May 11 2021

The pool of the Wellspring Condominiums is a long blue rectangle surrounded by a beige, cracked concrete pad. A black, 8 foot high fence runs the perimeter. Worn, pale-green lounges are scattered about. On the western side, a path leaves the pool, crossing a sweeping but unkempt lawn, leading up to a white complex of buildings. The architecture hints at deco and feels more than a little like a sanatorium. The southern end of the pool touches a large black parking lot, which it shares with staff from the community college.

The eastern side presses right up against a dense wood (a preserve of government land). Some of the piny branches poke through the links. The north end of the pool opens to a view of far reaching wetlands — a flat plain of marsh grasses and sinewy waterways. This view and the forest is why we like to come here.

On this past Saturday we stopped by just to sit; it was too cold for a swim. There was one other person on the north side with their back to the marsh. They barely moved and were under what looked like a ton of towels, and possibly a hooded bathrobe. In the distance beyond, a storm was gathering; there was an air of those paintings by Martin Johnson Heade about. As the dark spread, the person/pile of white towels, the pale green lounges, the beige concrete, the looming condos, all became vibrant and spectral, against the blue black clouds.

A sudden breeze interrupted our dazed appreciation and pressed an errant sheet of paper against our shoulder. It seemed to be some sort of school handout. It read “English 40A, Page 3.” There was a single question printed on it: “What is outside the story?”. Below it, in neat blue ink was spelled: “Everything?”. A large raindrop plopped down directly onto the blue ink, making the letters instantly illegible.

Sites in Use

Non-objective engineering? Machine abstraction? Exploded view fetishism? Raymond Roussellian architecturing? So exquisitely resolved and singularly obsessed is the work of Belgian designer/architect Stijn Jonckheere that perhaps it’s best if we simply call his beguiling exploits: Jonckheerism.


Perron et Freres

Emily Schofield


Graphic Design


& Design



Follow Selections:

Shops on Cargo

Presto 2
Look Back and Laugh

Nylon Stool

Moth Lyf

Other Colours
Brick Press
CDN $120



An offering of pieces and projects from around the web.

Amy Clampitt, A Hermit Thrush, 1997
Chalayan, Fall/ Winter, 1998
Edward Yang, Taipei Story, 1985
Tai Shani, The Neon Hieroglyph, 2021

David Sims, I’m Not Happy, I’m Sad, 2020


At the beginning of each week, we draw a single Tarot card and consult the I Ching. The Tarot card represents the person (you, me, us). The I Ching reading speaks to the nature of the scenario that you, me, us will face throughout the week. Think of it as protagonist (tarot) and plot or theme (I Ching). It is our opinion that neither the I Ching nor the Tarot are tools of prediction, but rather a mechanism to aid in self reflection.
        Before reading further, we recommend you collect your thoughts regarding the state of affairs inside your head as well as what you are involved with externally. Take precise stock of your emotional temperature and your goals for the week. The more preparation and detail, the better the results.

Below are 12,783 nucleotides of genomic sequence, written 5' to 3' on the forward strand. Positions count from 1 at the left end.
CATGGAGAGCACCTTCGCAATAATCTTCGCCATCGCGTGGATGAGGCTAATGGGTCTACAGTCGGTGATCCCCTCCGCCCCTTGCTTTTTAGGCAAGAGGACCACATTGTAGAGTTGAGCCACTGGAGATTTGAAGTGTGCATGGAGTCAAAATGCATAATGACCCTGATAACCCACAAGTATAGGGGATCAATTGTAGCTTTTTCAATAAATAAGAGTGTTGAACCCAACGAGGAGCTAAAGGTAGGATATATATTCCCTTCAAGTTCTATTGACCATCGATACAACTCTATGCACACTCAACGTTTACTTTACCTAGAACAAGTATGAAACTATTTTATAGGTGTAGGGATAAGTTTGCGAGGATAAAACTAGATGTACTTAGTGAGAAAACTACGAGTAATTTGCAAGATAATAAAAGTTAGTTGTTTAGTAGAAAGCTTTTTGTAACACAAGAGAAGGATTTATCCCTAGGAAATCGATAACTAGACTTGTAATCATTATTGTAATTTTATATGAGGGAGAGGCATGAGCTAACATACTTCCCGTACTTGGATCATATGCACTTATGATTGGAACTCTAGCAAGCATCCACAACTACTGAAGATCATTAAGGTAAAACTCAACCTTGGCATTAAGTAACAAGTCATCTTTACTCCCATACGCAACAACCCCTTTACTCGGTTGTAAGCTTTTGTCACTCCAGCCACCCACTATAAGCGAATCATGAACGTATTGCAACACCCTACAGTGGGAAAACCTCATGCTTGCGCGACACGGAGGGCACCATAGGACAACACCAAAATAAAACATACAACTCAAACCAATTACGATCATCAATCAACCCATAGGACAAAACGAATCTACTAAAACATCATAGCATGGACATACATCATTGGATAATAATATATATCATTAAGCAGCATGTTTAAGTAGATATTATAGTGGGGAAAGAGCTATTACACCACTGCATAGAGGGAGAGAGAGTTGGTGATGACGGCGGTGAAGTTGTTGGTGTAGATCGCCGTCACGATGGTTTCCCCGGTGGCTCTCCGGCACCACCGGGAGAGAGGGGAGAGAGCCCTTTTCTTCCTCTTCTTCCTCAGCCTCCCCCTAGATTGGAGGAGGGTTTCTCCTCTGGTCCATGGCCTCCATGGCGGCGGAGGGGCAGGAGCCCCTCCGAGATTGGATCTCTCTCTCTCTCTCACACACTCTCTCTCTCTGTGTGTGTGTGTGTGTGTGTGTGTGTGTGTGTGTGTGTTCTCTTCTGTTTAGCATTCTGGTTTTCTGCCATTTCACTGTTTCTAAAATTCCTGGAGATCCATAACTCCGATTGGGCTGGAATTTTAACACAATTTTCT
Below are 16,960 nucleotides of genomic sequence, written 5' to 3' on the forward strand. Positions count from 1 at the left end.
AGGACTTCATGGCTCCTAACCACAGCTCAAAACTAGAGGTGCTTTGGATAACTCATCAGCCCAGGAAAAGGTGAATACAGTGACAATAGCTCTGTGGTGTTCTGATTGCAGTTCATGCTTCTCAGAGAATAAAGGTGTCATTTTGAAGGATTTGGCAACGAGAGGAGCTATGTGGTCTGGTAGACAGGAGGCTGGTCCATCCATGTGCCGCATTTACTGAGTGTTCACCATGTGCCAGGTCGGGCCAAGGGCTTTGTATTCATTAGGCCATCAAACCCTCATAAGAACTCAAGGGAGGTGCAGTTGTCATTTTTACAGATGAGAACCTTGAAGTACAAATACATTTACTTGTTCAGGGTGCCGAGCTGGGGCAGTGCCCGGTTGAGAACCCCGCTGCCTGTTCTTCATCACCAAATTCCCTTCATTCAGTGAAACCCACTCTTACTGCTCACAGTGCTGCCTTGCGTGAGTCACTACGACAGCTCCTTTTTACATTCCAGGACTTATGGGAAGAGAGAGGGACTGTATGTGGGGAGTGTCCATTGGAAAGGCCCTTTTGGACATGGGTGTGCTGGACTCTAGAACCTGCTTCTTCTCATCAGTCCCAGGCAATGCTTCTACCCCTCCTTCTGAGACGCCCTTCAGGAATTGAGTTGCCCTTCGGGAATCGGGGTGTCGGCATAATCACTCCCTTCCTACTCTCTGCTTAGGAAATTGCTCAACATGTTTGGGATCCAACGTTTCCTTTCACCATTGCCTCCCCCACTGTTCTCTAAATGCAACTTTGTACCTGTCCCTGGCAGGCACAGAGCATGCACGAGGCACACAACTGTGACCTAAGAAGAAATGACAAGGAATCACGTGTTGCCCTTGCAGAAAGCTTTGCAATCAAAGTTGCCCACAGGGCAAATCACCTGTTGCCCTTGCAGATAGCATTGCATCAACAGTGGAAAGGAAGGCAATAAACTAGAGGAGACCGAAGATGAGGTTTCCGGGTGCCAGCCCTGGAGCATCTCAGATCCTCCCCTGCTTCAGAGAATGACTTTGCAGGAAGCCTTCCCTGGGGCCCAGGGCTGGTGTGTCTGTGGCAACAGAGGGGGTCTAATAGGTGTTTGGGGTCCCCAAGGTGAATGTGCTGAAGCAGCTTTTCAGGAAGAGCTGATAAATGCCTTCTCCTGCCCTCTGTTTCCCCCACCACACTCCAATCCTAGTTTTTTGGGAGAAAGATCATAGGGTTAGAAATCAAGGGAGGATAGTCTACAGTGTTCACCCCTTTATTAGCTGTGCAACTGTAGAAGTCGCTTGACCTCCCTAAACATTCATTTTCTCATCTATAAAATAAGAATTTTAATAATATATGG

So, of both the Tarot and the I Ching, we asked the following: for the coming week, what is the best advice for the engaged and sincere person?

Petite Reading
        A flame and its fuel must be caring and loving partners. This should not be a flashy or ostentatious interdependence, but strive for a powerful and unassuming rhythm.

Complete Reading
This week we pulled the Emperor. This card symbolizes dominion, pointing to aspects like strength, power and reinforcement. It might be a good time to consider the tactical aspects of an endeavor — to make a plan and then forcefully put it into action.
        Our first hexagram this week is #56, The Wanderer. Here the subject is of the outsider, aka: the pilgrim, the drifter, the rambler… For most, this is an aspect of personality, a single character in the troupe of a persona. For others, this is who one is entirely. But whether outsiderness is just a searching/reconnaissance aspect or it is one’s character to the core, there is clear wisdom here for either: “When a person is a wanderer and stranger, they should not be gruff nor overbearing. They have no large circle of acquaintances, therefore they should not give themself airs. They must be cautious and reserved; in this way they protect themself from evil.”
        Our second hexagram, the one that suggests how best to meet the challenges (or the changes) is #30, The Clinging, Fire. The image here, the analogue, is that of a candle, or lantern flame. Light giving is a scenario of dependence; a bright flame cannot exist (accept as a flash) without fuel and a site to burn. Since extended illumination is what is wanted in life, fuel and flame must be partners. Willful interdependence is a constant theme of the I Ching — as in hexagram 19 where it states “To rule truly is to serve”.